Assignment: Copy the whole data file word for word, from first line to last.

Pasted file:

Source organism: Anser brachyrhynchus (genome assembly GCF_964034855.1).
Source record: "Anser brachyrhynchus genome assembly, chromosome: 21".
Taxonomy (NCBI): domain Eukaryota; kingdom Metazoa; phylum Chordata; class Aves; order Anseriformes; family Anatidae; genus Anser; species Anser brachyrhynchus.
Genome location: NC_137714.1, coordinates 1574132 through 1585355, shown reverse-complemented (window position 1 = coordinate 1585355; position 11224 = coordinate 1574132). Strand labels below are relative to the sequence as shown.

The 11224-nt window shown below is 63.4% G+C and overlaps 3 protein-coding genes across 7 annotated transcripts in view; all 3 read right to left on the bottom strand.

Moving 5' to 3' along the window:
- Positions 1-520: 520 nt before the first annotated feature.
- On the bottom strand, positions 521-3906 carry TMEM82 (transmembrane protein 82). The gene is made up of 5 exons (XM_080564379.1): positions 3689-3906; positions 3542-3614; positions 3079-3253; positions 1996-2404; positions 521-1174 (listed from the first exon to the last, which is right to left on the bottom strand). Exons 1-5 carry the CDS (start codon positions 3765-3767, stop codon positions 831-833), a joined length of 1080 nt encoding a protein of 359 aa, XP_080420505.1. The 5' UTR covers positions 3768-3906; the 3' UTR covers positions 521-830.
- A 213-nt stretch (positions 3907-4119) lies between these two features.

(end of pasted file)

Source organism: Anser brachyrhynchus (genome assembly GCF_964034855.1).
Source record: "Anser brachyrhynchus genome assembly, chromosome: 21".
Taxonomy (NCBI): domain Eukaryota; kingdom Metazoa; phylum Chordata; class Aves; order Anseriformes; family Anatidae; genus Anser; species Anser brachyrhynchus.
Genome location: NC_137714.1, coordinates 1574132 through 1585355, shown reverse-complemented (window position 1 = coordinate 1585355; position 11224 = coordinate 1574132). Strand labels below are relative to the sequence as shown.

The 11224-nt window shown below is 63.4% G+C and overlaps 3 protein-coding genes across 7 annotated transcripts in view; all 3 read right to left on the bottom strand.

Moving 5' to 3' along the window:
- Positions 1-520: 520 nt before the first annotated feature.
- On the bottom strand, positions 521-3906 carry TMEM82 (transmembrane protein 82). The gene is made up of 5 exons (XM_080564379.1): positions 3689-3906; positions 3542-3614; positions 3079-3253; positions 1996-2404; positions 521-1174 (listed from the first exon to the last, which is right to left on the bottom strand). Exons 1-5 carry the CDS (start codon positions 3765-3767, stop codon positions 831-833), a joined length of 1080 nt encoding a protein of 359 aa, XP_080420505.1. The 5' UTR covers positions 3768-3906; the 3' UTR covers positions 521-830.
- A 213-nt stretch (positions 3907-4119) lies between these two features.